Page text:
Jacob Pedersen, TE, Wisconsin: I was very pleased with myself for uncovering Pedersen when watching film. His stat line may not blow you away (8 receptions, 132 yards (16.5 yards per reception) and 2 TD’s) but they are pretty impressive for a #3 TE who was playing behind a 2nd round pick who was a very good receiving TE and arguably their best big play receiver in Lance Kendricks. I was not particularly taken with Jake Byrne, a TE who will be a senior in 2011, though he is a pretty good blocker. I expected them to have a receiving TE to help replace Kendricks, and that is where Pedersen comes in. He is fast, similar to Kendricks I would say, has good size, hands and has some quickness to create separation and shows the ability to run effective routes. I don’t think he will be the primary blocking TE like Kendricks was regularly for the Badgers, but should have a similar role to what Kendricks had as a junior with Garrett Graham as the primary TE. He should provide some ability to stretch the field just like Kendricks did and hopefully his hands will be just as reliable.

Thanks for reading, and the defensive post should be up later today!

–Tom

Scouting Report:

Kendricks is a very well rounded TE and he will be ready to contribute as a rookie in the NFL.

Positives: Has good size, athleticism and hands for the position. He was used on reverses early on in his career which speaks to his athleticism and versatility. He has very reliable hands and is a good blocker for a tight end. He is very fundamentally sound, has the speed to stretch defenses down the seam, he can make catches down the seam or make catches underneath for first downs, and he has the speed to get yards after the catch if he can make a guy miss. He has good technique as a run and pass blocker and that makes him valuable because he will be able to step in right away and contribute as a blocker and as a receiver in the NFL. He adjusts to the ball well when it is in the air. Kendricks is very well rounded.

Negatives: Kendricks is not going to be dominant in any one area in the NFL. He doesn’t have blinding speed and he won’t be a dominant receiver in the NFL. He also won’t be a dominant in-line blocker in the NFL. He is technically sound but he just isn’t strong enough to consistently drive guys off the line in one on one match-ups, which is fine for a TE. However, that means because he is fundamentally sound he doesn’t have a lot of upside, and while he is a reliable receiver and blocker you are kind of seeing what you are going to get with him, which is a reliable TE that won’t be a game-breaker.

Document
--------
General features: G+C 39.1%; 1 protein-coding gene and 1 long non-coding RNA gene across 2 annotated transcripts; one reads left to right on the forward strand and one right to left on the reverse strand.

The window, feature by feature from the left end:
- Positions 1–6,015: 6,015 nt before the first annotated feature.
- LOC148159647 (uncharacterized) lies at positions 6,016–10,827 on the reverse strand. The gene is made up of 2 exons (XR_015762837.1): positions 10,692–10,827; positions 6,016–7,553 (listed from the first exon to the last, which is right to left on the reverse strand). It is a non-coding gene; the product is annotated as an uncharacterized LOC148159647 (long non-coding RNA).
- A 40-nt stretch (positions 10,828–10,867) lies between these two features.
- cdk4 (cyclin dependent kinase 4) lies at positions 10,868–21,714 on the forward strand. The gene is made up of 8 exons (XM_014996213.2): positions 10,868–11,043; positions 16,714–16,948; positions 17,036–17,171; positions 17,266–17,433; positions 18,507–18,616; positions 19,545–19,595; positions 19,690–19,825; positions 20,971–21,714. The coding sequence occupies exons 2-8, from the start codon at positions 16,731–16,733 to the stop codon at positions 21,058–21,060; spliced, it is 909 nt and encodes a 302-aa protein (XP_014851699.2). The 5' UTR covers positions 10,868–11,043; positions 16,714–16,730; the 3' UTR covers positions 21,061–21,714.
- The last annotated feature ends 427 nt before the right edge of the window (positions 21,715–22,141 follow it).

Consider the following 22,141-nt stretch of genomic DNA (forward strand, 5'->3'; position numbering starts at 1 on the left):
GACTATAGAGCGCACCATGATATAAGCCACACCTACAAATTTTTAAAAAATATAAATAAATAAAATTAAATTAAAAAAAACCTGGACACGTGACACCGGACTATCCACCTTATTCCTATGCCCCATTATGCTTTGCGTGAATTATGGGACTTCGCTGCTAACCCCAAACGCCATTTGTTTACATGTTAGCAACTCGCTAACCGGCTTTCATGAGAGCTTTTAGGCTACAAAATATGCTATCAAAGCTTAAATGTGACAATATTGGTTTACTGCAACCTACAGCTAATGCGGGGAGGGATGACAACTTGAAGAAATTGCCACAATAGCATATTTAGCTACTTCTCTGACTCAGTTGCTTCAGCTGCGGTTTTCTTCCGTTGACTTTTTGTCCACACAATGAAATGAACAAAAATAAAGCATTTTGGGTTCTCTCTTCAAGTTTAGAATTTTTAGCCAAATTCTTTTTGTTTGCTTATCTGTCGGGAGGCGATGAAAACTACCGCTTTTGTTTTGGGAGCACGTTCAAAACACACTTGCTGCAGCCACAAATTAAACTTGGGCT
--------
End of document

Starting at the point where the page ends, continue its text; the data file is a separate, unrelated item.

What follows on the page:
Overall: I love Kendricks and I have for a long time. He’s been my #1 TE for months now and I really think he will be a quality TE in the NFL. Will he be a pro-bowler? Maybe not, but he is very well rounded, technically sound and I think he would be a fine addition to any team that likes to run the ball and involve their TE in the passing game because he will be a very nice receiving option as a complement to their receivers and he will be able to provide quality blocking in the running game.

Projection: 3rd round. I would pick him in the 2nd but I am very high on him. TE’s tend to slide a bit in the draft and I don’t think this will be an exception. However, Kendricks will be able to step in right away and contribute as a #2 TE so whoever picks him in this range will be getting good value.

Skills:
1-poor, 2-weak, 3-above average, 4-very good, 5-elite

Speed: 3.5
Hands: 4.0
Blocking: 3.5
Body Control: 3.5
Range: 3.0

Thanks for reading!

–Tom

Player Name – College – Height(Feet,inches,/8′s) – Weight

Quarterbacks

Andy Dalton – TCU – 6020 – 213
Colin Kaepernick – Nevada – 6045 – 225
Jake Locker – Washington – 6022 – 228
Greg McElroy – Alabama – 6016 – 222
Christian Ponder – Florida State – 6021 – 222
Ricky Stanzi – Iowa – 6041 – 221

Running Backs

Anthony Allen – Georgia Tech – 5116 – 223
Noel Devine – West Virginia – 5070 – 160
Charles Clay – Tulsa – 6031 – 239
Roy Helu Jr. – Nebraska – 5113 – 216
Kendall Hunter – Oklahoma St. – 5072 – 199
Derrick Locke – Kentucky – 5081 – 186